CCTV Tower Beijing

Gu Mu: Revolutionary Thinker, Organiser and Technocrat

Retail Price: £15.00/$25

Gu Mu was a major figure in the transformation of China’s economy following the death of Mao Zedong, making a huge contribution in implementing Deng Xiaoping’s policies of reform and opening up in the 1980s.

Born into a common peasant family in Shandong province, Gu Mu excelled at school and joined the Communist Party in 1932 aged 17. He would remain loyal to the party for the remainder of his long life. He moved to Beijing and soon immersed himself in revolutionary activities, changing his name to protect family members. In keeping with his scholarly excellence, one of his first jobs with the party was to restore the league of left-wing writers in Beijing and to co-found the party-affiliated magazine Foam.

After the founding of the PRC in 1949, he took on a number of important positions in developing China’s economy, before being persecuted during the Cultural Revolution. Even while being ‘struggled against’ by day, he worked through the night to try to minimise the damage inflicted on the economy by ‘leftist’ excesses at that time.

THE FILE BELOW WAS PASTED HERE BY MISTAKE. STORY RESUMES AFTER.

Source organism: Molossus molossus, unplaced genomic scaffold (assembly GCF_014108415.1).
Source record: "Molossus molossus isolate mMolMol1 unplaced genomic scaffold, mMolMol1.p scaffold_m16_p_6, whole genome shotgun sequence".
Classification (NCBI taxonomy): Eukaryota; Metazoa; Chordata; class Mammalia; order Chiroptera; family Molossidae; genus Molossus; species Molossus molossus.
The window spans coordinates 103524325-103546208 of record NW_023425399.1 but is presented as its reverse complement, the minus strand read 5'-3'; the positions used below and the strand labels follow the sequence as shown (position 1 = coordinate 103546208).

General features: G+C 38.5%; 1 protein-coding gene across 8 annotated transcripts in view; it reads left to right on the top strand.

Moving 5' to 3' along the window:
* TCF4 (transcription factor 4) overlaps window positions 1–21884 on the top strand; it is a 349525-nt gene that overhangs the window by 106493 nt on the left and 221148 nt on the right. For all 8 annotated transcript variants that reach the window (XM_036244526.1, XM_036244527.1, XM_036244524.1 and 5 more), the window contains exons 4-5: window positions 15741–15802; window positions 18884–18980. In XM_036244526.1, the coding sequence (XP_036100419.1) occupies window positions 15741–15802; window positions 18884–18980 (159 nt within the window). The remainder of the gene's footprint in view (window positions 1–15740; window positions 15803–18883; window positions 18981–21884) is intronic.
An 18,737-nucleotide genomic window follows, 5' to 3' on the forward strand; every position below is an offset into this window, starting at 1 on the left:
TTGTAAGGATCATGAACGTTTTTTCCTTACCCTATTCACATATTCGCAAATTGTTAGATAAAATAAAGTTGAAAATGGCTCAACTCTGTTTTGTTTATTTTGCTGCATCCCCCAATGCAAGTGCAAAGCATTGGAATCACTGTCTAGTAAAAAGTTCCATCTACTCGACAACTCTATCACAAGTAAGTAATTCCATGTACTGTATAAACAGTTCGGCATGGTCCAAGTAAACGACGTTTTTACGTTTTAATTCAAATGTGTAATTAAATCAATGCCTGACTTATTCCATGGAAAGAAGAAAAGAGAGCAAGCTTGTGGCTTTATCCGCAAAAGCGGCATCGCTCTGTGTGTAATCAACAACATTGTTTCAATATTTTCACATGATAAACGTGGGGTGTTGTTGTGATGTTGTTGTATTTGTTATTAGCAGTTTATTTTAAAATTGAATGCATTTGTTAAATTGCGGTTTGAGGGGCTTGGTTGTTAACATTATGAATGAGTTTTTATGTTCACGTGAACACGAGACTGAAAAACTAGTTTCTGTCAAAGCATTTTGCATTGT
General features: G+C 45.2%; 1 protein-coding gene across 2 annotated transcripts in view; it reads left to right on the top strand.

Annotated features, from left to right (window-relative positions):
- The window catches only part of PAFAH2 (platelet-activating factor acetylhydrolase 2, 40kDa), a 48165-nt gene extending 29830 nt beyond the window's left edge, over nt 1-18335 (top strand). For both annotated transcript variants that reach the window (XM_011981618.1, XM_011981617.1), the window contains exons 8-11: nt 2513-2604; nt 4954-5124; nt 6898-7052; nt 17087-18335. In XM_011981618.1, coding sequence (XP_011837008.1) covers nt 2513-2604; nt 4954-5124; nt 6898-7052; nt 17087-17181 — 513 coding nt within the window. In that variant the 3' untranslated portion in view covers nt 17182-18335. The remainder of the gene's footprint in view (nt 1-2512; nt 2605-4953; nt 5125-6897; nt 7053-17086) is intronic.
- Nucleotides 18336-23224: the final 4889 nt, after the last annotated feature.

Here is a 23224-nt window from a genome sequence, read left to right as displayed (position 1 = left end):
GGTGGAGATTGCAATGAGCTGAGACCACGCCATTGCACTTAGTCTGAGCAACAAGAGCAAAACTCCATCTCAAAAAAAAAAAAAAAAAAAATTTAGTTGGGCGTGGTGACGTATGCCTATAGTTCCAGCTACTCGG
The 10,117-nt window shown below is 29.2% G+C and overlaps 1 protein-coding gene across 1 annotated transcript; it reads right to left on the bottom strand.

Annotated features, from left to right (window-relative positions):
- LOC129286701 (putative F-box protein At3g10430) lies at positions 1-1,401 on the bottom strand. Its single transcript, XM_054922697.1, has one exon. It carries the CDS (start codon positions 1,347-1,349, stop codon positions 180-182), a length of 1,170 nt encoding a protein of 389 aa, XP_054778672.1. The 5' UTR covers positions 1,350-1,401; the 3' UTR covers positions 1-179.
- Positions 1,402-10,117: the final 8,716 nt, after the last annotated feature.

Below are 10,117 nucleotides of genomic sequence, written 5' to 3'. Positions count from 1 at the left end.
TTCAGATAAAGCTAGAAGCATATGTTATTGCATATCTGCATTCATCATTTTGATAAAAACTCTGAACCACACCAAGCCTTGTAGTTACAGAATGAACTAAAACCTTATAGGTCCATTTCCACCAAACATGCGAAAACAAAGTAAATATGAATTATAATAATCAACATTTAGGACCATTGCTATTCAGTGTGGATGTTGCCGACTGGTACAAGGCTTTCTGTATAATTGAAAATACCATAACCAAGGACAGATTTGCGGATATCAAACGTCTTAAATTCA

Rehabilitated in 1973, he rapidly made up for lost time, initially working closely under Liu Shaoqi’s supervision to manage port construction work, which was vital for the country’s future economic success. In erecting and administering the special economic zones (SEZs) and other economic and investment areas, and in attracting foreign capital and reforming China’s entire system of foreign trade, Gu Mu did enormous work.

In the mid-1970s, Gu Mu was tasked by Deng Xiaoping with the job of strengthening China’s railway network, another weak link in the nation’s infrastructure.

Around that time, he also identified problems with steel production and documented them in a report to the state council. Never one to identify a problem without looking for a solution, he then immersed himself in the measures needed to sort out the steel industry. His recommendations were fully endorsed by the central authorities.

He was instrumental in turning Shenzhen from a fishing village into China’s first SEZ and led the first formal delegation to Western Europe after the Cultural Revolution. He served as vice-premier of the country between 1975 and 1982. His contribution to developing the logistical and industrial infrastructure underpinning China’s reform and opening up cannot be overstated. A pragmatic, methodical technocrat par excellence, he always kept his mind focused on the job in hand regardless of the political twists and turns going on around him.

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